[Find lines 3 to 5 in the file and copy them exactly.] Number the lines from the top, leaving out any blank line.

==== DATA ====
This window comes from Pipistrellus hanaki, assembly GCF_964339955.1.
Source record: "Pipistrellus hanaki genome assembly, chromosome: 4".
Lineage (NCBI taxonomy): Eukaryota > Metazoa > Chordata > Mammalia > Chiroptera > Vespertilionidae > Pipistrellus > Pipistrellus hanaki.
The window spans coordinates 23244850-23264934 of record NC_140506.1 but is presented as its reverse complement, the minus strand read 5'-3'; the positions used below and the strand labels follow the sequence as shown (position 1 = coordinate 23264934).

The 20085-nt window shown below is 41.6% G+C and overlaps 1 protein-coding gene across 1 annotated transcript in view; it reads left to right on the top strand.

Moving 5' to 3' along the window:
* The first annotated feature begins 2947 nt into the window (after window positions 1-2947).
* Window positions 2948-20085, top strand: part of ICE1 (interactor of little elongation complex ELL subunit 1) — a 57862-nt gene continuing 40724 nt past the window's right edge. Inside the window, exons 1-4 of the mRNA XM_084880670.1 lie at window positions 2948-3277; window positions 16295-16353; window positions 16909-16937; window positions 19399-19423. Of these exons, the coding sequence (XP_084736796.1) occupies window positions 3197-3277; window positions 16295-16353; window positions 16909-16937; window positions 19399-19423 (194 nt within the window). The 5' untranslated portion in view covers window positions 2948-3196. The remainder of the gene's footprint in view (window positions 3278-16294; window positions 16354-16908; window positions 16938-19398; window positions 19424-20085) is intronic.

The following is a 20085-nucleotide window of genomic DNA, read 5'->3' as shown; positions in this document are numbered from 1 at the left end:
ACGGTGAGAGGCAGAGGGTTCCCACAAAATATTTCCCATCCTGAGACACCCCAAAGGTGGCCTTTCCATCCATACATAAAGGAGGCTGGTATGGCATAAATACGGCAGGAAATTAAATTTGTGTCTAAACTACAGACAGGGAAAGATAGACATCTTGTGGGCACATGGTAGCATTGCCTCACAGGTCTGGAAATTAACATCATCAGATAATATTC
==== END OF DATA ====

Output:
Lineage (NCBI taxonomy): Eukaryota > Metazoa > Chordata > Mammalia > Chiroptera > Vespertilionidae > Pipistrellus > Pipistrellus hanaki.
The window spans coordinates 23244850-23264934 of record NC_140506.1 but is presented as its reverse complement, the minus strand read 5'-3'; the positions used below and the strand labels follow the sequence as shown (position 1 = coordinate 23264934).

The 20085-nt window shown below is 41.6% G+C and overlaps 1 protein-coding gene across 1 annotated transcript in view; it reads left to right on the top strand.